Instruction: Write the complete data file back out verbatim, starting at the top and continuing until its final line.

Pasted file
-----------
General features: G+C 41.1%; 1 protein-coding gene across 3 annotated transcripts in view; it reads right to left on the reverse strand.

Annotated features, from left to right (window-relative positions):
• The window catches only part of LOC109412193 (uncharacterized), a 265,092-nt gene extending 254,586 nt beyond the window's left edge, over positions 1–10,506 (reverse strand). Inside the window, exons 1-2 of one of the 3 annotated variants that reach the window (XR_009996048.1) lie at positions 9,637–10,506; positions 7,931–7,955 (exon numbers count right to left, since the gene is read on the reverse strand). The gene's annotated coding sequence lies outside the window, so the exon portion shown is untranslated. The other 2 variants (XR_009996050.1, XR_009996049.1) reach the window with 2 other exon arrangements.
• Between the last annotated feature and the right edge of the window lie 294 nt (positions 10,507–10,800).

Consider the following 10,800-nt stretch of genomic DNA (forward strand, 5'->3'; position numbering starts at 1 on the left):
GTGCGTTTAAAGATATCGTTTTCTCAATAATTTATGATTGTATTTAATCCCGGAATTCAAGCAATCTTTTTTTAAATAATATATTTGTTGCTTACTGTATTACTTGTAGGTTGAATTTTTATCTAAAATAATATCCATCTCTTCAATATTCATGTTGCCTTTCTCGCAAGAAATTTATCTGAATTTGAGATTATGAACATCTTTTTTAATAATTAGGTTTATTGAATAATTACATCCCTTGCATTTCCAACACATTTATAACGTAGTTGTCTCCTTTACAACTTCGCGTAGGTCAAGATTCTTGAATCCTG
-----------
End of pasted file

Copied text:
General features: G+C 41.1%; 1 protein-coding gene across 3 annotated transcripts in view; it reads right to left on the reverse strand.

Annotated features, from left to right (window-relative positions):
• The window catches only part of LOC109412193 (uncharacterized), a 265,092-nt gene extending 254,586 nt beyond the window's left edge, over positions 1–10,506 (reverse strand). Inside the window, exons 1-2 of one of the 3 annotated variants that reach the window (XR_009996048.1) lie at positions 9,637–10,506; positions 7,931–7,955 (exon numbers count right to left, since the gene is read on the reverse strand). The gene's annotated coding sequence lies outside the window, so the exon portion shown is untranslated. The other 2 variants (XR_009996050.1, XR_009996049.1) reach the window with 2 other exon arrangements.
• Between the last annotated feature and the right edge of the window lie 294 nt (positions 10,507–10,800).

Consider the following 10,800-nt stretch of genomic DNA (forward strand, 5'->3'; position numbering starts at 1 on the left):
GTGCGTTTAAAGATATCGTTTTCTCAATAATTTATGATTGTATTTAATCCCGGAATTCAAGCAATCTTTTTTTAAATAATATATTTGTTGCTTACTGTATTACTTGTAGGTTGAATTTTTATCTAAAATAATATCCATCTCTTCAATATTCATGTTGCCTTTCTCGCAAGAAATTTATCTGAATTTGAGATTATGAACATCTTTTTTAATAATTAGGTTTATTGAATAATTACATCCCTTGCATTTCCAACACATTTATAACGTAGTTGTCTCCTTTACAACTTCGCGTAGGTCAAGATTCTTGAATCCTG